A group of Carleton University graduate students has been given the rare opportunity to help develop the Canadian History Hall, the signature new gallery at the Canadian Museum of History, formerly known as the Canadian Museum of Civilization, in Gatineau, Quebec.
The 18 students are enrolled in the “Museums, National Identity and Public Memory” seminar course taught by Carleton history professor David Dean. The course is part of the master’s program in public history, which often includes opportunities for students to collaborate with local and national museums. However, says Dr. Dean, rarely has there been this type of opportunity “to collaborate on a curatorial project at such a key stage in the evolution of a national museum.”
According to the museum, the new permanent gallery – opening on July 1, 2017, the 150th anniversary of Confederation – will be “the largest, most comprehensive and engaging exhibition on Canadian history ever developed.”
David Morrison, director of research and content for the new Canadian History Hall, says the collaboration is a “win-win.” The students, he says, are getting “the chance of a generation” to work on a project of such magnitude and importance, while at the same time they are providing the museum with useful research that will be part of the planning process.
As part of the requirements of their course, the students will submit proposals to curators on how to handle much of the pre-colonial history the museum is trying to incorporate into the new hall. Mr. Morrison says almost everything is going to change. “There’s going to be much more about history as it is normally perceived, rather than a sort of ‘Epcot Center’ walkthrough,” he said, referring to the previous Canada Hall that the new gallery is replacing.
Dr. Dean says of the Canada Hall: “as much as I loved it … it shied away from telling difficult stories in Canadian history. I’m confident that the new hall is not going to shy away from that.”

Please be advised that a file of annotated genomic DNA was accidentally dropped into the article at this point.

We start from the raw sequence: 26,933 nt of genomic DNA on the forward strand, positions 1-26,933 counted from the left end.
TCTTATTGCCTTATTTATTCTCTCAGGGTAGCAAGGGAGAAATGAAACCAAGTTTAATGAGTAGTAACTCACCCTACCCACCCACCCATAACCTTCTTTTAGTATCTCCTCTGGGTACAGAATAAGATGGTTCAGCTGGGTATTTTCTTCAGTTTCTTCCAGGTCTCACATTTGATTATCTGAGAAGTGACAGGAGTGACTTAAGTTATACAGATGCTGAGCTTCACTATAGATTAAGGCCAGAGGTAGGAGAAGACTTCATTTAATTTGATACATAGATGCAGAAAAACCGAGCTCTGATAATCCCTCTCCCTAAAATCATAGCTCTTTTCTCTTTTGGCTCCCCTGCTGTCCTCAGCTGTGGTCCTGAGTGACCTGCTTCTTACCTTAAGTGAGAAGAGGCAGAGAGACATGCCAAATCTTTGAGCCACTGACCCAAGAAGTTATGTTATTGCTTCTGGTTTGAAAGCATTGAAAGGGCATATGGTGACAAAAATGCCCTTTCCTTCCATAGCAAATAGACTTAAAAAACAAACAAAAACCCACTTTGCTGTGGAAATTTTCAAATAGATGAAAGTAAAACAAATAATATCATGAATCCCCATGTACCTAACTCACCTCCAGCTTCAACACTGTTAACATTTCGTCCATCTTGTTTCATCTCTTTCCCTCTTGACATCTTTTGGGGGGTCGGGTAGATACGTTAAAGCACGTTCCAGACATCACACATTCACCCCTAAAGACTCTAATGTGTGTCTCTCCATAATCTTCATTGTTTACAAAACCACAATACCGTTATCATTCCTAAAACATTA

Allison Smith, one of the students involved in the collaboration, is conducting research for an exhibit on the Underground Railroad. The most challenging part of her work, she says, is trying to accommodate such an important piece of history into a small space. With a little over 4,000 square metres to work with, the entire hall faces a similar problem, says Mr. Morrison.
Dr. Dean, who has taught the graduate seminar course for nearly 10 years, says he always tries to incorporate a hands-on, collaborative component to the course. The students, for their part, appreciate both the practical experience and the networking opportunities. “Creating these sorts of relationships between students and people in the professional domain is really important for students to find jobs,” says master’s student Ms. Smith.
The students are split into five groups, each working with a different curator. A sixth group is working with Emily Gann, a curator at the Canada Science and Technology Museum. As part of the latter effort, the students are using their skills to tell stories through pre-selected artifacts at three different sites: the science museum, the Canada Agricultural and Food Museum, and the Canada Aviation and Space Museum.
“We teach public history, but where is the ‘public’ in public history? Once the students develop these exhibits for these three sites, they’ll be able to test them on audiences that are visiting and do public surveys,” said Dr. Dean. “In the 10 years that I’ve been teaching this course, no students have ever been able to do this. This, for me, is really unique.”